DIY: Beeswax Candles

July 30, 2014
Homemade Beeswax Candles | MrsAmberApple

I love honeybees. I’m a future bee keeper and I can’t wait to help bees make honey and beeswax. Until I can take care of honeybees I’ll stick to enjoying local honey and making candles from beeswax.

Beeswax has been around for ages and has several uses from cosmetics, woodworking and candles! It took two million flowers for the honeybees to pollinate to produce my one pound of beeswax in the picture below. Beeswax candles burn brighter and cleaner compared to any other candle. Beeswax candles will clean the air in your hive (couldn’t help myself!) you name it beeswax will clean it, mold and pollen to name a few.

DIY Beeswax Candles | MrsAmberApple

A few things before we get started. Beeswax burns hotter than other waxes, adding coconut oil will cool the wax down so your glass won’t break. I’ve bought beeswax candles many times and wondered why the glass would break. Now I know! What you’ll need:

What You Need For Bees Wax Candles | MrsAmberApple

+ 1 pound Organic Bees Wax
 +Metal Candle Wick Sustainer Tabs
 +Braided Wick
 +Quilted Jars, or
Fortjust IKEA Tealight Holder
+ 1 cup Coconut Oil

In a double broiler melt wax (wax should bee in the nesting pot) over simmering water. While your wax is melting cut and tie a wick to a pen or pencil for each jar. After the beeswax is melted add one cup of coconut oil and stir it well. Dip the end of your wick in the beeswax and adhere it to the bottom of your jar; this helps to keep the wick in place. Pour beeswax into each jar.

Bees Wax Candles | MrsAmberAppleMaking Beeswax Candles | MrsAmberApple

I was surprised how easy this project was. I blocked out two hours, but it only took forty-five minutes. Homemade beeswax candles would make a sweet gift! Happy nesting!


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  • Reply LailaAnn September 26, 2014 at 7:22 am

    These are lovely! I hope you can keep bees soon, it’s really rewarding. In the meantime have you considered an observation hive? It’s minimum care, you get to see the workings and it’s a GREAT conversation piece.

    • Reply Amber Apple September 26, 2014 at 10:50 am

      Hi there! Thanks for the idea, although I think my neighbors wouldn’t like it if I had an observation hive in our loft! Do you have an observation hive?!

  • Reply Storm May 28, 2015 at 2:16 pm

    As lovely as they are, they look a bit lumpy and uneven – is that due to coconut oil being added?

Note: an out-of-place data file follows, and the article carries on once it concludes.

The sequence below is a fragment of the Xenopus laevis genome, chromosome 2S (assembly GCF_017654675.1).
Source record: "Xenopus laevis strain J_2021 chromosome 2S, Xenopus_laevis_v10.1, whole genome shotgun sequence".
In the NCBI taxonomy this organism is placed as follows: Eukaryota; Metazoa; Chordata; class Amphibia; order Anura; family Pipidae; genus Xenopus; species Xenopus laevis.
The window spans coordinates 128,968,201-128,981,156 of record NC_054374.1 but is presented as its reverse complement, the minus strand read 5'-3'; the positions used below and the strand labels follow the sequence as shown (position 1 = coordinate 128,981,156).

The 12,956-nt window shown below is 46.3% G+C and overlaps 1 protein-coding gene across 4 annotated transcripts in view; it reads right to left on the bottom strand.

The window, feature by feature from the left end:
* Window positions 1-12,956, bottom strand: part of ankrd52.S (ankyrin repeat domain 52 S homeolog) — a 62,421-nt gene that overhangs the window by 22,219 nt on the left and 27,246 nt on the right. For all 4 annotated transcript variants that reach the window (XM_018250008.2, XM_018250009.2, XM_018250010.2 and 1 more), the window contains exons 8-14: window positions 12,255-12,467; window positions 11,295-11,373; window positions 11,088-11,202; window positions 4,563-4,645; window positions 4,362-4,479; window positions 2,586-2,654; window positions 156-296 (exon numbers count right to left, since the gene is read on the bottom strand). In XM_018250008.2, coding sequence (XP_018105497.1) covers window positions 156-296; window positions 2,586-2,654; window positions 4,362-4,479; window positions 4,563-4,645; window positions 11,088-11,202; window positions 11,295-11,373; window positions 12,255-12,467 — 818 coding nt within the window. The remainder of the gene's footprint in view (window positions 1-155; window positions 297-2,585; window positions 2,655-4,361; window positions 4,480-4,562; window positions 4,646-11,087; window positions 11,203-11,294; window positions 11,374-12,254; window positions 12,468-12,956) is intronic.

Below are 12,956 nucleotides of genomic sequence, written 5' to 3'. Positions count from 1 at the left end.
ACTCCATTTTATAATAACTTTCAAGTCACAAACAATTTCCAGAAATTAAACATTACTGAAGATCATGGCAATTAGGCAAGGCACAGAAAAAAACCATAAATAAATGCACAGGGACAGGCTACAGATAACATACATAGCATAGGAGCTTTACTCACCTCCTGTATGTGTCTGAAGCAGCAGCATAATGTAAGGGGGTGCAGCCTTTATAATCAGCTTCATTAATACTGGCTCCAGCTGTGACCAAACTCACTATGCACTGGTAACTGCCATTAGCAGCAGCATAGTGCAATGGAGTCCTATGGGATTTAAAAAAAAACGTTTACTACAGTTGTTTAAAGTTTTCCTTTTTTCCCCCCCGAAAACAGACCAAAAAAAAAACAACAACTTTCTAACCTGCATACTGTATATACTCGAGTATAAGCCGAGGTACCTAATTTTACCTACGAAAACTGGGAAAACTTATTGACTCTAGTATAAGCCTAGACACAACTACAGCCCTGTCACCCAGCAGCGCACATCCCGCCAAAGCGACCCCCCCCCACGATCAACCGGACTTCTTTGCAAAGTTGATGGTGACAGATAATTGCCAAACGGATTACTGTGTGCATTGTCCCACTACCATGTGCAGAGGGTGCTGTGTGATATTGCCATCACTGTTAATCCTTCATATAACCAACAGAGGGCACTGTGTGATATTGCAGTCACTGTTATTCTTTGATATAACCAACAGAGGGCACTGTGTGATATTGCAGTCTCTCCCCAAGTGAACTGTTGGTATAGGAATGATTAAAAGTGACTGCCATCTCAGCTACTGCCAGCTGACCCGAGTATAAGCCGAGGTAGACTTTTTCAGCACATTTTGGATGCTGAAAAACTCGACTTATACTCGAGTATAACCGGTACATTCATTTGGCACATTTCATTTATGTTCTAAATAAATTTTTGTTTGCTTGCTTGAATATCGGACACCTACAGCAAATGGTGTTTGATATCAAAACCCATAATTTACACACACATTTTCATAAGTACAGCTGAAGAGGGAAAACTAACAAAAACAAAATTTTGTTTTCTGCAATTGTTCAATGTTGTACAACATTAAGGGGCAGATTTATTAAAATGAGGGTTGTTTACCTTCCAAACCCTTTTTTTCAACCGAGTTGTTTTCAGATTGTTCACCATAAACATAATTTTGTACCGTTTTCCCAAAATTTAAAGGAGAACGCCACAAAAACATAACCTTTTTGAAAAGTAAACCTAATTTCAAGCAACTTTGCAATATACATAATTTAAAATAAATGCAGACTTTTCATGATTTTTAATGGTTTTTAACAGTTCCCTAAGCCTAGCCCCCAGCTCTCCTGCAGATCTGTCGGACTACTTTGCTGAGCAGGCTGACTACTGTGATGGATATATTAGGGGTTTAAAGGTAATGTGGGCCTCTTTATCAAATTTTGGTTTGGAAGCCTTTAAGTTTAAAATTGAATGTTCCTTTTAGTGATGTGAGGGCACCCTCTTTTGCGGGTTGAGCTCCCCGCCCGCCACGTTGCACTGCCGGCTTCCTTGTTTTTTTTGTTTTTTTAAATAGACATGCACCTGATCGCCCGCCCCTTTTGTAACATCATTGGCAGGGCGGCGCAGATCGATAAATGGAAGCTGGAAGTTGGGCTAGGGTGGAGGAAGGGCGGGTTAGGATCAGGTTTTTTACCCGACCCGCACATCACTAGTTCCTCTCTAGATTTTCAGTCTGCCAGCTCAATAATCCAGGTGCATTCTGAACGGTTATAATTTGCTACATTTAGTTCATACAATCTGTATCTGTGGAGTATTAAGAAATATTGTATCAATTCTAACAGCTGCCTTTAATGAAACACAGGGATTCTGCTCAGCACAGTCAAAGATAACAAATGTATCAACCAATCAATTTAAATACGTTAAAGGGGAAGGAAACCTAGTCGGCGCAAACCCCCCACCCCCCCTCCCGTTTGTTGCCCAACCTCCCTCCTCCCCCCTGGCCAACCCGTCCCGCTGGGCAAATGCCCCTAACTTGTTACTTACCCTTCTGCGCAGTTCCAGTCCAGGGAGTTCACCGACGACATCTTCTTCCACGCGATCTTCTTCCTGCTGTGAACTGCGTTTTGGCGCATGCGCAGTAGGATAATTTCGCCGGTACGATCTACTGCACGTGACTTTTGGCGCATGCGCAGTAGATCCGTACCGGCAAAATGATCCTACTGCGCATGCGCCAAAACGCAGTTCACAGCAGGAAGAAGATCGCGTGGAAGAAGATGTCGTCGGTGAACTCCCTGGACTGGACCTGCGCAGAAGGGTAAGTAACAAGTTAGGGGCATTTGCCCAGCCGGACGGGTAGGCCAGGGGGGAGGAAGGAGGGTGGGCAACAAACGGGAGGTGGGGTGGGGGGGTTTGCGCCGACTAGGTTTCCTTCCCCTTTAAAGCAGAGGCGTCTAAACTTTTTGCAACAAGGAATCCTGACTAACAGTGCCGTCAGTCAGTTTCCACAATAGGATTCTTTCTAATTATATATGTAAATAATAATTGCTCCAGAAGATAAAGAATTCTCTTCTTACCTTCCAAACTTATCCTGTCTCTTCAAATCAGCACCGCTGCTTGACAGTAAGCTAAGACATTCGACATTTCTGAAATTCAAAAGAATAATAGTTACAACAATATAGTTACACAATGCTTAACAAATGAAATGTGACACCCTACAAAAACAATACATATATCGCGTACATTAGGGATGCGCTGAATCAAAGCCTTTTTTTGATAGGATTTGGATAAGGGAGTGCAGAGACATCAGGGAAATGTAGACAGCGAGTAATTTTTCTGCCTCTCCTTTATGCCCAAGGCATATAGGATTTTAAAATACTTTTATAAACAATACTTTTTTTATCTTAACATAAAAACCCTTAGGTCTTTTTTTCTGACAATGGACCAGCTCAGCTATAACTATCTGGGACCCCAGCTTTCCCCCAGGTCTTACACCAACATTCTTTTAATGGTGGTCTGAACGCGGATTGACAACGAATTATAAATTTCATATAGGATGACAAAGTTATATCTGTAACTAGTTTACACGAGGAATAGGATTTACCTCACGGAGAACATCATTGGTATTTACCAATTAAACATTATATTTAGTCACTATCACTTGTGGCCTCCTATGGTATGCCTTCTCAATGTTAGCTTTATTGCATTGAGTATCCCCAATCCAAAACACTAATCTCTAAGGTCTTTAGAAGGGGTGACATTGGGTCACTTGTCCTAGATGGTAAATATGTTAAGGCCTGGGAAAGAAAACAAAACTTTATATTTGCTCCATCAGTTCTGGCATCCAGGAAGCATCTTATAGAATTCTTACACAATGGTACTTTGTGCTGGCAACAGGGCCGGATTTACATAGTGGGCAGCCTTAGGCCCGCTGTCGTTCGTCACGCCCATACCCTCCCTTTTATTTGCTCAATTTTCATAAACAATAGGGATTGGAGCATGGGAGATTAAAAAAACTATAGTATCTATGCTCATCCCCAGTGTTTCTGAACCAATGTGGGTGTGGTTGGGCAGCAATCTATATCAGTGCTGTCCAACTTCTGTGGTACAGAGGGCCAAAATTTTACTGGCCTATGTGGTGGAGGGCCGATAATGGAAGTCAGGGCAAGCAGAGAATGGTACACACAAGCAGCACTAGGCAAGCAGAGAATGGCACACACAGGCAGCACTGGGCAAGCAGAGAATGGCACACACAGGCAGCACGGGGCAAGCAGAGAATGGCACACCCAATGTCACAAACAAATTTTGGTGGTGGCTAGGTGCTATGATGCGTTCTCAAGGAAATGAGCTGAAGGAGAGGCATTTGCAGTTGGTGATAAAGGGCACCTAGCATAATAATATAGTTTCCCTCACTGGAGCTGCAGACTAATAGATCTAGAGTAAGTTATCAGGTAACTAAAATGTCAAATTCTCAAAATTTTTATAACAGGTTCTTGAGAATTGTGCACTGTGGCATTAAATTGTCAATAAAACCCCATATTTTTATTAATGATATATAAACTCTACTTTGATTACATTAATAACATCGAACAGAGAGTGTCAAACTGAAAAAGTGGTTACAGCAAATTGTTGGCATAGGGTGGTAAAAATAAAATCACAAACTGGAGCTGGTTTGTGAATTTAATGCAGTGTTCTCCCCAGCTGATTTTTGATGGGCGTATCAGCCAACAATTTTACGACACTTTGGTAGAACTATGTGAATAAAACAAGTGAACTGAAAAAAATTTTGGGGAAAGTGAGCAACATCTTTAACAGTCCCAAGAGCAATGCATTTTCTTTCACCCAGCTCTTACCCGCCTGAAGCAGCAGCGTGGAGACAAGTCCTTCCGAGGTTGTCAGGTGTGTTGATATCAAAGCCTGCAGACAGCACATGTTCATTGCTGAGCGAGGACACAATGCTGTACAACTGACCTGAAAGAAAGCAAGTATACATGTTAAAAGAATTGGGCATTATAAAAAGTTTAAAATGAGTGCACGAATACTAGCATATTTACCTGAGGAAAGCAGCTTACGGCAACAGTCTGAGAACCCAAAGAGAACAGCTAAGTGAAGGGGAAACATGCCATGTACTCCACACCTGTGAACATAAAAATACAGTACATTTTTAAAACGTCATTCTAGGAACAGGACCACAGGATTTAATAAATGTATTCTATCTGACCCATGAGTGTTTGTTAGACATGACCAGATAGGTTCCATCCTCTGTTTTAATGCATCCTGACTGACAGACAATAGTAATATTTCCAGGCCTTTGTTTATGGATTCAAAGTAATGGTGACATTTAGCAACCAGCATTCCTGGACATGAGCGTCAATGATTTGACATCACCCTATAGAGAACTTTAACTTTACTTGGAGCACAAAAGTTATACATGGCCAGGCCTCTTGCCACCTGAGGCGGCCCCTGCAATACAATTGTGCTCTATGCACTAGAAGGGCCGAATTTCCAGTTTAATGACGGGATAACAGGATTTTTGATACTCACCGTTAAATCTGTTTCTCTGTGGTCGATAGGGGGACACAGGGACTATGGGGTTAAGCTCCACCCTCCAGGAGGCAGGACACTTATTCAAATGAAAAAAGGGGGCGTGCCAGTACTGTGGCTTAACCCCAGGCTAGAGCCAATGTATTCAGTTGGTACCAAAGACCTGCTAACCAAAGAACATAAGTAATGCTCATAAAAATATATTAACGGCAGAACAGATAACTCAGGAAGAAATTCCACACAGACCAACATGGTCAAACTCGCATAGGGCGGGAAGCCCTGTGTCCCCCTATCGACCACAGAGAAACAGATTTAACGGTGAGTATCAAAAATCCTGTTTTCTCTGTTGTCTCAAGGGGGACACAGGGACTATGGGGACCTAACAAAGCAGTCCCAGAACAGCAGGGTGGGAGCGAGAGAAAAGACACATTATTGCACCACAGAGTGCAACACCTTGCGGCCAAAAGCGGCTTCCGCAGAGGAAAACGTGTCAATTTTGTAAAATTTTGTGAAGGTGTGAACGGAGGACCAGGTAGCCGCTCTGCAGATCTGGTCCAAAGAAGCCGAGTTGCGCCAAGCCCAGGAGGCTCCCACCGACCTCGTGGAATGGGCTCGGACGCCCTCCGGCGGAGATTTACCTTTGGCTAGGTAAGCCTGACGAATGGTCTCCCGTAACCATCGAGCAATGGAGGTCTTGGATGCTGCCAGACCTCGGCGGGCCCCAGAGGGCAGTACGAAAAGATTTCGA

If so, could the problem be eliminated if the coconut oil was added at a certain temperature?

    I really like the safety aspect of adding CO to beeswax, but I have fussy customers who tend to choose aesthetics over everything else.

    • Reply Amber Apple May 28, 2015 at 3:27 pm

      Hi there! I’m not sure how that would turn out, if you try it let me know!

      *If you omit the coconut oil the candle will become too hot and shatter the glass it is in. So for safety reasons I would add coconut oil to cool it down.

  • Reply Richard August 16, 2015 at 3:35 pm

    My dad was a beekeeper up until a few years ago, and growing up Moravian we helped with making candles for the Christmas Eve Lovefeast and Candlelight services. We could not make all the candles, it was a rather large undertaking for the number we did make.

    What I wanted to comment to was that we used beef lard to achieve a softer, more pliable, easier to release from molds wax. The molds were tin, so reducing melt point was not a concern, it is interesting that coconut oil has that ability. I use it as a quality dietary saturated fat.

    • Reply Amber Apple August 19, 2015 at 4:09 pm

      Thanks for your comment—that’s so interesting! Did the beef lard alter the smell of the beeswax candle?

      • Reply Richard Craver August 19, 2015 at 4:17 pm

        You can smell the tallow/lard lightly, it is actually tallow, which I believe is simply not as clarified as lard.
        If you have been to the Old Salem Candle Tea it is basically a similar composition to what they use. The wax is no longer hard and brittle.

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